Grief expressed in corridos and calypso
On the day that President John F. Kennedy was gunned down in Dallas, Alan Govenar was 11, working as a patrol boy near his school in Boston, where Kennedy was revered. He heard the news from a nearby scanner as it blared from a police patrol car.
He remembers the sudden “heightened sense of alert” and the grief that flooded throughout the world. Years later, doing graduate work at the University of Texas at Austin, Govenar learned about a project a fellow classmate was
“He was writing about these Kennedy corridos,” Govenar says. “There were many of them. He did a kind of analysis of them, and that struck a real chord for me. As time went on, I started collecting these songs.”
They are songs about Kennedy, written in the aftermath of the assassination. Govenar has put together a dozen and added a recorded eyewitness account from Dealey Plaza and made it an exhibition commissioned by the International Center of Photography in New York. It is now on view in the C3 Theater at the Dallas Museum of Art.
Govenar’s lineup includes Mexican corridos, which stand as heartfelt tributes to the fallen president sung in the native style, along with country-Western ballads, one crooned by Tommy Cash, the brother of Johnny Cash. The Byrds also sing one, a staple of Turn! Turn! Turn!, their classic rock album from 1965.
The sound-video installation begins with an iconic portrait of Kennedy and a song building in the back- ground. The picture dissolves into a record label, then back to the image of Kennedy and on to the next song. The presentation plays in a mesmerizing loop for 37 minutes. Most of the songs Govenar picked were singles, on 45 rpm vinyl discs. A few were LPs, played at 331⁄ revolu
3 tions per minute.
“Listening to these songs evokes a range of emotions,” Govenar says, sitting in the DMA auditorium. “Each new recording builds a sense of anticipation that is at once haunting and startling.”
A common thread throughout the 12 he picked “is that Kennedy was a friend, even a savior.” He was beloved in Latin America, Govenar says, for being one of the few U.S. presidents to go to Mexico and for being the nation’s first Roman Catholic leader.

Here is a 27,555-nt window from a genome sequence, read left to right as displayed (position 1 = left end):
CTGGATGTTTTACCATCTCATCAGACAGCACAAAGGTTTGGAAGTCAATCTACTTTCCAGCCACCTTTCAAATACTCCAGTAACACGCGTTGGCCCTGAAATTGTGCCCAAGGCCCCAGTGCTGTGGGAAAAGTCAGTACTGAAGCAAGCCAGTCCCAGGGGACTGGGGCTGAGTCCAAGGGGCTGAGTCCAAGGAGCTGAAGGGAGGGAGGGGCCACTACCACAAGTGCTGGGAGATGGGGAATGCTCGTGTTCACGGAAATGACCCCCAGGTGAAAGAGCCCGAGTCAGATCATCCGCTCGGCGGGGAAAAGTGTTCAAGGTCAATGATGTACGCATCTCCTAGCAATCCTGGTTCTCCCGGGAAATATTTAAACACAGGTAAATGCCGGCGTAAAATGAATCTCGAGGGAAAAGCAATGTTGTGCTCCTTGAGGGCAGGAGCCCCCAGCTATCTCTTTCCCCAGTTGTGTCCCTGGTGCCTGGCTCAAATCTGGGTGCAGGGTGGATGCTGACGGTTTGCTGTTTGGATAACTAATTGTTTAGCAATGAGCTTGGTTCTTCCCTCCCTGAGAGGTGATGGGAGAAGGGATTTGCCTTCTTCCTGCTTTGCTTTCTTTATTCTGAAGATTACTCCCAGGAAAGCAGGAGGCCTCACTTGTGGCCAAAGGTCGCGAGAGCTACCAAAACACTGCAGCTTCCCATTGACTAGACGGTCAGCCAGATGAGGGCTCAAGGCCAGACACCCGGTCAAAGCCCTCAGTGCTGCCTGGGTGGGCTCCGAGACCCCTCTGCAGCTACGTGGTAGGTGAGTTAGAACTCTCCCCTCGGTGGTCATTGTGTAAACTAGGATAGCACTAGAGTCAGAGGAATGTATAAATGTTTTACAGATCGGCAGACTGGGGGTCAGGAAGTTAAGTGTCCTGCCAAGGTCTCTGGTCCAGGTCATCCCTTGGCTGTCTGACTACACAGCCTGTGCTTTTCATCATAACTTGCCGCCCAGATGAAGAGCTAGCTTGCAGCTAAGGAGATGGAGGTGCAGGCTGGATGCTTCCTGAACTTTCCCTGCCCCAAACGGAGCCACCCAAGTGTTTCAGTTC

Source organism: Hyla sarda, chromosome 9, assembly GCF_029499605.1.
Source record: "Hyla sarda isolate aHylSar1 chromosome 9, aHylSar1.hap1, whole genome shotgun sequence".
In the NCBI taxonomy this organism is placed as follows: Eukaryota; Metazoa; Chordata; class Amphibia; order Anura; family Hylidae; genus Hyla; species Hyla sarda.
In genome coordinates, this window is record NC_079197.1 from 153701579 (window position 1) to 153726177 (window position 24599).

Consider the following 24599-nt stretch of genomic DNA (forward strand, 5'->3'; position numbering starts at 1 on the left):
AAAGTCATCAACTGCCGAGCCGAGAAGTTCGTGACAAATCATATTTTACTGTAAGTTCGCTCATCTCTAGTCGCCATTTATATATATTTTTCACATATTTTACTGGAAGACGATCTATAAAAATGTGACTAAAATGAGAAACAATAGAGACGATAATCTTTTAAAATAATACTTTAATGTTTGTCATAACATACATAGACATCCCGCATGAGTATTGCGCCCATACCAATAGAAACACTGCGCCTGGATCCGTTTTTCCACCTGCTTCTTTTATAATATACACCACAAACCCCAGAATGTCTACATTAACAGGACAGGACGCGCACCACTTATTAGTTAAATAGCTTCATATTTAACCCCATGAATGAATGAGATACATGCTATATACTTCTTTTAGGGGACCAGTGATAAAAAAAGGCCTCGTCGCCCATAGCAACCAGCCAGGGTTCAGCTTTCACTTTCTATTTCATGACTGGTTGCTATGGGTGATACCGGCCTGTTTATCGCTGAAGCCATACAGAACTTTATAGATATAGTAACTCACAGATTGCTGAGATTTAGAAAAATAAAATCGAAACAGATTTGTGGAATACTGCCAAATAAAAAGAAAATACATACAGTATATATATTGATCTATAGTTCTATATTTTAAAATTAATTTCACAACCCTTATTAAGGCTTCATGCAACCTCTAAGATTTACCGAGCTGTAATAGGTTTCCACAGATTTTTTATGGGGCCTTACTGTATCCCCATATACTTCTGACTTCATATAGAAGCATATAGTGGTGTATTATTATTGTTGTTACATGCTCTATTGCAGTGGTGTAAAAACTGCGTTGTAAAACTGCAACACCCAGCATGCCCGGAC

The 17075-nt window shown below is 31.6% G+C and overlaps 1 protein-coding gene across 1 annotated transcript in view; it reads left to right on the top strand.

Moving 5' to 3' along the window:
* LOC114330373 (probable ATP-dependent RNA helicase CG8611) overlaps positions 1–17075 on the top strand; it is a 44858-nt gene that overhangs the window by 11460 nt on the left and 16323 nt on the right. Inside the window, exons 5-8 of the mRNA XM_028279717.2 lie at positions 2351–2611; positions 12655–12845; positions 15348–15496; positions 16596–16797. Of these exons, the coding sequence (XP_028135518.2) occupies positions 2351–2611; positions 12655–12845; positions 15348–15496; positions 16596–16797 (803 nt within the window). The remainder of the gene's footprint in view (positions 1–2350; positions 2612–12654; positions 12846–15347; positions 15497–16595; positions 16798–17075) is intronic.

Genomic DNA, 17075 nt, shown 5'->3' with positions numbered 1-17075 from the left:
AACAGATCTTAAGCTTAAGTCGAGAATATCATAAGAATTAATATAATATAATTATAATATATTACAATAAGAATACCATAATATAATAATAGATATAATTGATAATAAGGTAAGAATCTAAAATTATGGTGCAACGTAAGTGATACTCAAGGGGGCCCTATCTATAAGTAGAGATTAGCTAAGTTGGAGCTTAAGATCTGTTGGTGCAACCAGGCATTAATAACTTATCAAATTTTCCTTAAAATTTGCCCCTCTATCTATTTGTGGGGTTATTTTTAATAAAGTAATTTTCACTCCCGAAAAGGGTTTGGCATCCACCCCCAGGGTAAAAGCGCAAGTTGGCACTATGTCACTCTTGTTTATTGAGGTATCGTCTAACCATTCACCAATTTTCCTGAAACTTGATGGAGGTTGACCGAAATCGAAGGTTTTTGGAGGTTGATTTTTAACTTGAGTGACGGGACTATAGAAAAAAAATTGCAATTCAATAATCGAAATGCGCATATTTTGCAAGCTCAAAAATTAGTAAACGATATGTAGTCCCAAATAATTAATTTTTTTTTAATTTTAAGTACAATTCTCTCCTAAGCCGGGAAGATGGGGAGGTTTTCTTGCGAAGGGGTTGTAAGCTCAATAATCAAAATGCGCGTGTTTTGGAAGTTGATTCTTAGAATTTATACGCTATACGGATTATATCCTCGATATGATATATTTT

Govenar built his collection over the decades “through a network of people and through the Internet.” He found out about a Kennedy recording by The Mighty Sparrow, a giant in the world of calypso, through a federal judge who lives in Alaska.
Govenar first came to Dallas in 1975, arriving by bus “at the Greyhound station downtown.” He made his way to Dealey Plaza, where, at the time, “everything was boarded up. It was eerie, it was desolate, and then to walk over to that Philip Johnson memorial, everything just felt cold and stark.”
He never imagined living here, but by 1980, he was a graduate student at the University of Texas at Dallas. He has remained ever since.
Here, he has built a reputation as a filmmaker, photographer and scholar, writing about music, blues and folk in particular. So he can say with some authority that what these songs reflect is the feeling, as expressed by The Mighty Sparrow, “that this was the most mourned person since the death of Christ.”
Kennedy, Govenar says, “symbolized a paradigm shift in American politics, and if you were swept into that, you had great hope for the future. And so, when this happened, I think it just crushed a lot of people.”
As for the music he has put together, what it reveals, he says, is that “people were giving voice to the voiceless through these songs.”
“Lamento a Kennedy,” 45 rpm record, is superimposed over a portrait of John F. Kennedy.